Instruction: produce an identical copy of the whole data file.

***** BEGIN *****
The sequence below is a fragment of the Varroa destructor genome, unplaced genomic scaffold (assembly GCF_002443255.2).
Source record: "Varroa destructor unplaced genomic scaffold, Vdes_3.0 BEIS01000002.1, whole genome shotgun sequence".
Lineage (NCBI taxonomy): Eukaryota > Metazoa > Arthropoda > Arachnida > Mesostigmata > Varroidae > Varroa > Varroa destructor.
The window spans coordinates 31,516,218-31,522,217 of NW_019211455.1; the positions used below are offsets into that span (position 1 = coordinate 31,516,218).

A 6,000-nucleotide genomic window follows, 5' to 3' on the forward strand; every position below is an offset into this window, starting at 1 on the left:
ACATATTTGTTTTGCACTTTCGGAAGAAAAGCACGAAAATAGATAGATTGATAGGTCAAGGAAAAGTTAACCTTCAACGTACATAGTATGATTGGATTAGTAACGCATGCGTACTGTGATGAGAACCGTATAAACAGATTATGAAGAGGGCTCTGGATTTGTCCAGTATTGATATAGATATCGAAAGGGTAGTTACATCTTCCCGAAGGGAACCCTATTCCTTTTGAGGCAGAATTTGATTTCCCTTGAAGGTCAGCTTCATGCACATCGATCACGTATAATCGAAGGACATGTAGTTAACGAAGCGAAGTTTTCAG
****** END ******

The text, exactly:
The sequence below is a fragment of the Varroa destructor genome, unplaced genomic scaffold (assembly GCF_002443255.2).
Source record: "Varroa destructor unplaced genomic scaffold, Vdes_3.0 BEIS01000002.1, whole genome shotgun sequence".
Lineage (NCBI taxonomy): Eukaryota > Metazoa > Arthropoda > Arachnida > Mesostigmata > Varroidae > Varroa > Varroa destructor.
The window spans coordinates 31,516,218-31,522,217 of NW_019211455.1; the positions used below are offsets into that span (position 1 = coordinate 31,516,218).

A 6,000-nucleotide genomic window follows, 5' to 3' on the forward strand; every position below is an offset into this window, starting at 1 on the left:
ACATATTTGTTTTGCACTTTCGGAAGAAAAGCACGAAAATAGATAGATTGATAGGTCAAGGAAAAGTTAACCTTCAACGTACATAGTATGATTGGATTAGTAACGCATGCGTACTGTGATGAGAACCGTATAAACAGATTATGAAGAGGGCTCTGGATTTGTCCAGTATTGATATAGATATCGAAAGGGTAGTTACATCTTCCCGAAGGGAACCCTATTCCTTTTGAGGCAGAATTTGATTTCCCTTGAAGGTCAGCTTCATGCACATCGATCACGTATAATCGAAGGACATGTAGTTAACGAAGCGAAGTTTTCAG